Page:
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    \[\large\rm y\gt\frac{3}{5}x-2\]Recall that the origin is the point (0,0). So let's just plug it in... and find out if the inequality holds true!

  12. zepdrix
    • one year ago
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    \[\large\rm 0\gt\frac{3}{5}\cdot0-2\]After you simplify this a bit, does the inequality hold true?

  13. anonymous
    • one year ago
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    no

  14. anonymous
    • one year ago
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    its the same right?

  15. zepdrix
    • one year ago
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    So after simplifying, we have, 0 > -2

  16. zepdrix
    • one year ago
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    Hmm that appears to hold true, ya? 0 is larger than -2

  17. anonymous
    • one year ago
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    oh yes my bad i was looking at the wrong thing

  18. zepdrix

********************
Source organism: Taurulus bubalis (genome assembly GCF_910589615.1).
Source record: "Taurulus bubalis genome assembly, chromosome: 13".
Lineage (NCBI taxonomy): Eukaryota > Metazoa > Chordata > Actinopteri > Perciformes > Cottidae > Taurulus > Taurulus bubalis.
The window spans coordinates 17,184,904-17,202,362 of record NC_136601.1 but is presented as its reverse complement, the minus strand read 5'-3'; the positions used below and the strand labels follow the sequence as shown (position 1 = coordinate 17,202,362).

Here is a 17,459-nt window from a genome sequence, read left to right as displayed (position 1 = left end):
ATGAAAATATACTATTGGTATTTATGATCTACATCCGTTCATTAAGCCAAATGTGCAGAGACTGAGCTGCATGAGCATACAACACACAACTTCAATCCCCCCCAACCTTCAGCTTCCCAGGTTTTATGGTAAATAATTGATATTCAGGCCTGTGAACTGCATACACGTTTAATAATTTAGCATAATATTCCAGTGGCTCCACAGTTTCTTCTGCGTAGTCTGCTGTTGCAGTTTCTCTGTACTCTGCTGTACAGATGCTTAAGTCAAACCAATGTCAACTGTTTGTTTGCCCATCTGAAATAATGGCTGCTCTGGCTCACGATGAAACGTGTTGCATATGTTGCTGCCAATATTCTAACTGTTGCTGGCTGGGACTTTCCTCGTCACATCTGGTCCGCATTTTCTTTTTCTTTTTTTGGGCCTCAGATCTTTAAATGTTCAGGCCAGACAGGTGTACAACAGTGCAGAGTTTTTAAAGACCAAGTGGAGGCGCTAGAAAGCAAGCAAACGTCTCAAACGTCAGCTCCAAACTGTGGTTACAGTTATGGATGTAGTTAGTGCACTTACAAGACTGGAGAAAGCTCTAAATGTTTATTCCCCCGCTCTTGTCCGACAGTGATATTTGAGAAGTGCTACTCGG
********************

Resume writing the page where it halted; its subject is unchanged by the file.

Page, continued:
• one year ago
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    Ok good! So we figured out that the point (0,0) DOES in fact satisfy our inequality. So it is included in the shaded area.

  19. anonymous
    • one year ago
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    thanks could you help mw with one more

  20. zepdrix
    • one year ago
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    sure, i can try :)

  21. anonymous
    • one year ago
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    Given the system of equations presented here: 3x + 5y = 29 x + 4y = 16 Which of the following actions creates an equivalent system such that, when combined with the other equation, one of the variables is eliminated? Multiply the second equation by −1 to get −x − 4y = −16 Multiply the second equation by −3 to get −3x − 12y = −48 Multiply the first equation by −1 to get −3x − 5y = −29 Multiply the first equation by −3 to get −9x − 15y = −87

  22. zepdrix
    • one year ago